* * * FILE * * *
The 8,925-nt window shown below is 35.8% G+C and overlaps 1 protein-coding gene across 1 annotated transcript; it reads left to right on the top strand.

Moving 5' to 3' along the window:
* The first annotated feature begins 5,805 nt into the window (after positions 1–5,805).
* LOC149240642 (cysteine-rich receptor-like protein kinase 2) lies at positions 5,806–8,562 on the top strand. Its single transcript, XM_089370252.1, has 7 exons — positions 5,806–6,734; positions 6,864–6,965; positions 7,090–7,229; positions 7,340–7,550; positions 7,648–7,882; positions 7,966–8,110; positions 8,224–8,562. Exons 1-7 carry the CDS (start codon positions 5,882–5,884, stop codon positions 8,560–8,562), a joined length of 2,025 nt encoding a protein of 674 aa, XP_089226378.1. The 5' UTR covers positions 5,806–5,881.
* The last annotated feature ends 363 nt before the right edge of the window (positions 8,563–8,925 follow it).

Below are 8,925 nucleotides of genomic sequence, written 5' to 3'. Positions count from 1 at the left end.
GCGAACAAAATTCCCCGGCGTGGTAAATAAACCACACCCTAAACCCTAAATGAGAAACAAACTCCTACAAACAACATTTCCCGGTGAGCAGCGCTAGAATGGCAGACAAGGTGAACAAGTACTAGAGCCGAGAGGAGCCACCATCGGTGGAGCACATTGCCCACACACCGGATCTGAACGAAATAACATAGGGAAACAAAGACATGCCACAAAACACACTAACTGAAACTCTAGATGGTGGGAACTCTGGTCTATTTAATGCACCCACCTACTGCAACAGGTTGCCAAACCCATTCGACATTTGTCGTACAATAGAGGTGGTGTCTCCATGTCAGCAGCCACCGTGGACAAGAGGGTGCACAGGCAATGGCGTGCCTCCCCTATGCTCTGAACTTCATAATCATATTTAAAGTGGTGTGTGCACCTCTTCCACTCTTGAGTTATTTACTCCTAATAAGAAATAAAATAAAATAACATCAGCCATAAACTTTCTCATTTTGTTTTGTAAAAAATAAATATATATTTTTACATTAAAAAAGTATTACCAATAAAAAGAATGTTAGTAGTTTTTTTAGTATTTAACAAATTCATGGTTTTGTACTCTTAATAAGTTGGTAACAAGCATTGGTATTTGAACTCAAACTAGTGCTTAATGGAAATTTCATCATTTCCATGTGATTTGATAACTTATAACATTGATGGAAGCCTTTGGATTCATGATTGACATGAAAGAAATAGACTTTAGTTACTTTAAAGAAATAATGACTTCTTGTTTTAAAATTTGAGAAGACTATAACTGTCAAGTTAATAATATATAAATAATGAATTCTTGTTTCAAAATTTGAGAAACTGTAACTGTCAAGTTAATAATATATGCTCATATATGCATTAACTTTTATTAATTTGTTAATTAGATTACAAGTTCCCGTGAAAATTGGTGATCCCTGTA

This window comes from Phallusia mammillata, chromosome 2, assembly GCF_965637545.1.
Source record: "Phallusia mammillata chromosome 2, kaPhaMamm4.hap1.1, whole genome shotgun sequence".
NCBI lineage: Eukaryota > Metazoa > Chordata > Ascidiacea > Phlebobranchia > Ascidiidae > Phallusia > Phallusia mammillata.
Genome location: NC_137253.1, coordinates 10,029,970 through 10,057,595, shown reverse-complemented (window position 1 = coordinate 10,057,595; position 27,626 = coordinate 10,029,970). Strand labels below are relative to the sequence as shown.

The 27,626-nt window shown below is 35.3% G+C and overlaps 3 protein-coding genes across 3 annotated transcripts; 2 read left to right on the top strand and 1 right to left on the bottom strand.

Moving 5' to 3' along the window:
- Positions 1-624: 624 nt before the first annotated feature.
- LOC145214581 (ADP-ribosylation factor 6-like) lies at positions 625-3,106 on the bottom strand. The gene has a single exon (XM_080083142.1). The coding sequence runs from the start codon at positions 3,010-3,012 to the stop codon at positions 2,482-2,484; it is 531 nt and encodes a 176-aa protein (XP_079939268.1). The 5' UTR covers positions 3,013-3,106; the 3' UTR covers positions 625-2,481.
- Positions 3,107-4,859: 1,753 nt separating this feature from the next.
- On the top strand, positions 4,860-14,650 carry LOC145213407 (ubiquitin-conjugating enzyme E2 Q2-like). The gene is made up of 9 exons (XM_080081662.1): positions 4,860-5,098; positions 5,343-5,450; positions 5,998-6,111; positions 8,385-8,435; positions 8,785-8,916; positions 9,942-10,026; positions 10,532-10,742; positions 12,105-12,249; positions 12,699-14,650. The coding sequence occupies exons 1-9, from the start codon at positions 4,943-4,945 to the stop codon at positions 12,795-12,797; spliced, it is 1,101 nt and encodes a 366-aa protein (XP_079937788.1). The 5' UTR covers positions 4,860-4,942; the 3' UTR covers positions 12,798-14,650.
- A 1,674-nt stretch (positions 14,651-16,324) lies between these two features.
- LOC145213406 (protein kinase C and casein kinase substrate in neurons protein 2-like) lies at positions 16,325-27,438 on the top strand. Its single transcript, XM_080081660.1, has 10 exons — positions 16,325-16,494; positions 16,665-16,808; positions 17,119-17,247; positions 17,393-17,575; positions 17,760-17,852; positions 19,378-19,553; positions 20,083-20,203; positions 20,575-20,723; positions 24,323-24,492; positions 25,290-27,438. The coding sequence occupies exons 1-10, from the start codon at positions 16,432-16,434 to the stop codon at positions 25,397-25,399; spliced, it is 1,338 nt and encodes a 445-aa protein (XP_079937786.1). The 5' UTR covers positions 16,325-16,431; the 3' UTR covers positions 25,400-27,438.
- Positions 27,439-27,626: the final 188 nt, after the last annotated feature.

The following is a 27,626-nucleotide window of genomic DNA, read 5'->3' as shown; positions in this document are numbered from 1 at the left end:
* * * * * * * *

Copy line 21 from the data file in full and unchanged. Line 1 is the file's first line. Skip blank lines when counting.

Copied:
The following is a 27,626-nucleotide window of genomic DNA, read 5'->3' as shown; positions in this document are numbered from 1 at the left end: